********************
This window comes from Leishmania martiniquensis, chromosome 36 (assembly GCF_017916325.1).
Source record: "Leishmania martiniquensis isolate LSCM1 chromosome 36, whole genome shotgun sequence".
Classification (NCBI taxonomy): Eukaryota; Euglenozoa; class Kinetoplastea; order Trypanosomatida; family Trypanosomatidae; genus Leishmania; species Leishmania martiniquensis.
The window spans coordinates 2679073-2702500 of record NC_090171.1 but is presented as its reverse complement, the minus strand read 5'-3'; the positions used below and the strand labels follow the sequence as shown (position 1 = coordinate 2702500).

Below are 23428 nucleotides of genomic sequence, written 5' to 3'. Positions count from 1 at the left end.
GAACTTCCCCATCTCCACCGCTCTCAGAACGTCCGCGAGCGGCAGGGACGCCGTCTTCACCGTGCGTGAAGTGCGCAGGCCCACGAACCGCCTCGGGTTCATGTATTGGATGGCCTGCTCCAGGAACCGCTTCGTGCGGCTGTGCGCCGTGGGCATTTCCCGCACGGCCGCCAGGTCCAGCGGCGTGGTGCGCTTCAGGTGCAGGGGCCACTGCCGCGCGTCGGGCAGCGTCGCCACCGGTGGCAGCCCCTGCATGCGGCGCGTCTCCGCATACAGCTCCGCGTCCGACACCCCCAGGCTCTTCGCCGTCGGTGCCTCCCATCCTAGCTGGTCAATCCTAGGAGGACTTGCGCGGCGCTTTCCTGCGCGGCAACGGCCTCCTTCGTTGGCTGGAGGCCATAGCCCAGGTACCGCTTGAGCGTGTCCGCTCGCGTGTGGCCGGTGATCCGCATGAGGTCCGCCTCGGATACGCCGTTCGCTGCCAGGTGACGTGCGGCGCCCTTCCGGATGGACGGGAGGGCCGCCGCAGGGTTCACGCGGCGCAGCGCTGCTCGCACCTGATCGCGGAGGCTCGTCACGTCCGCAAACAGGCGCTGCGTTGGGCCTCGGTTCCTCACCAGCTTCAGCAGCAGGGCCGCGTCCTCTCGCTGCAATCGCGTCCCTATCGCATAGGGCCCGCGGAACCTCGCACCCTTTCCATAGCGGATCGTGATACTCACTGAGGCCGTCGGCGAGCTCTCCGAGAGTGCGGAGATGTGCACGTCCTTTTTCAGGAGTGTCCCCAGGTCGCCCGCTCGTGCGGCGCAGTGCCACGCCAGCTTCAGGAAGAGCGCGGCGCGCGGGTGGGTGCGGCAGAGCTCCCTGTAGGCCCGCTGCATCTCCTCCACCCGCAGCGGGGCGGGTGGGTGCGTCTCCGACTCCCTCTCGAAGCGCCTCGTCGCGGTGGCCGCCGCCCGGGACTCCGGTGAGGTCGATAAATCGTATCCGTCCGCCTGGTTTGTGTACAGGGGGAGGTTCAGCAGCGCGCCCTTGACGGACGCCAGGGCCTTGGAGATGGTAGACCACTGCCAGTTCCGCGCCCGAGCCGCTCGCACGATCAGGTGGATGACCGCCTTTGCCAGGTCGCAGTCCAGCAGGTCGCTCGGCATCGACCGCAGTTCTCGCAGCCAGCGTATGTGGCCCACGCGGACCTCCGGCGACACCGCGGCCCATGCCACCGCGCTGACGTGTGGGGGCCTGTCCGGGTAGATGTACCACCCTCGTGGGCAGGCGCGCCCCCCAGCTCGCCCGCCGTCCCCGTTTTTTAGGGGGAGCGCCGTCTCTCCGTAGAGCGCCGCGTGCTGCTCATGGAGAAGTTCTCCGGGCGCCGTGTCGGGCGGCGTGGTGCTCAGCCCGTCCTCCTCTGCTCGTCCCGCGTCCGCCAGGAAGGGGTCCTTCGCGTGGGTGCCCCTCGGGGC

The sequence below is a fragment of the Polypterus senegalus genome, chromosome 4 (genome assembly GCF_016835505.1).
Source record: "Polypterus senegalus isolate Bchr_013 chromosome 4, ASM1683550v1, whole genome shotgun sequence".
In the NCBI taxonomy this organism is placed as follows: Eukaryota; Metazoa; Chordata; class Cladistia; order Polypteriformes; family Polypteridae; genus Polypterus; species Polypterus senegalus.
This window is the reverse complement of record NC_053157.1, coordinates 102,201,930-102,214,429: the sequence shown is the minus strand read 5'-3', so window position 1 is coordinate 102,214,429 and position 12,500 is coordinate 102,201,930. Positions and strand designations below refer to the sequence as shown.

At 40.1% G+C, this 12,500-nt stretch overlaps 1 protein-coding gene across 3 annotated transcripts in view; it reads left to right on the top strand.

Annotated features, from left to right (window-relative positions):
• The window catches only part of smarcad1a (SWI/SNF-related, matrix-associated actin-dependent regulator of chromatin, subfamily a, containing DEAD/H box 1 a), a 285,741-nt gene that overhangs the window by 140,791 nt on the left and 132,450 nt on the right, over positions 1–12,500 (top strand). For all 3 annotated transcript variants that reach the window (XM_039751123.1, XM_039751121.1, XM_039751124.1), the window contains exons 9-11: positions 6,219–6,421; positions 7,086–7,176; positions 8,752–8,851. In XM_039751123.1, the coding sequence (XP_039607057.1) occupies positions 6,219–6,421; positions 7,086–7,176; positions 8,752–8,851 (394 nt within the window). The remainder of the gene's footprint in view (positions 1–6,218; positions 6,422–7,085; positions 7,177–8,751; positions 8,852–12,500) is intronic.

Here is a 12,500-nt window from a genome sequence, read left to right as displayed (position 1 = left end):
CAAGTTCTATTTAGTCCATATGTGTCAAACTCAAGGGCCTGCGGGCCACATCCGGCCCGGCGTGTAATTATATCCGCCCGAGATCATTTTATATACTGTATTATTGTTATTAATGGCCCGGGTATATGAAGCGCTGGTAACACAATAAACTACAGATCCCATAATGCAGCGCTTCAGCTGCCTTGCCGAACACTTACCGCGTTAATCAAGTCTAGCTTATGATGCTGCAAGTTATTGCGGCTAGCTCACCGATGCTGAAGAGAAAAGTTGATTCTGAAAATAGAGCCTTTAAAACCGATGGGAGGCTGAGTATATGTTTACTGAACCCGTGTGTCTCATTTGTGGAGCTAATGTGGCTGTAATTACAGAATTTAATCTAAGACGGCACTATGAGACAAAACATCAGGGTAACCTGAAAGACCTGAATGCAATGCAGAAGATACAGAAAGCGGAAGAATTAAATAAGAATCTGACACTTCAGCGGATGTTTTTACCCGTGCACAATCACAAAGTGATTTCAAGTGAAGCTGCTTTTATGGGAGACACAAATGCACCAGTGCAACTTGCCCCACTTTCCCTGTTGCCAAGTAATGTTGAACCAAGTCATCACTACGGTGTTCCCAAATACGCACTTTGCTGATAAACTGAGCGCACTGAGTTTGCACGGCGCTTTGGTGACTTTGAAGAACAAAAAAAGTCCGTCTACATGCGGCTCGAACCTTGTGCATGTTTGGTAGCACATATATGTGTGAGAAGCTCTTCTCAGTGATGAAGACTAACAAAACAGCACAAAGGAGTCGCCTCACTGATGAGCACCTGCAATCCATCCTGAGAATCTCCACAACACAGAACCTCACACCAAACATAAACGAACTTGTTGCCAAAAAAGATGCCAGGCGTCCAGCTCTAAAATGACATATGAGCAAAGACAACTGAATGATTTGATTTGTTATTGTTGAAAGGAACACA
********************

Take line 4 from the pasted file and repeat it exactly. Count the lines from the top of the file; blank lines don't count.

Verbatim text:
The window spans coordinates 2679073-2702500 of record NC_090171.1 but is presented as its reverse complement, the minus strand read 5'-3'; the positions used below and the strand labels follow the sequence as shown (position 1 = coordinate 2702500).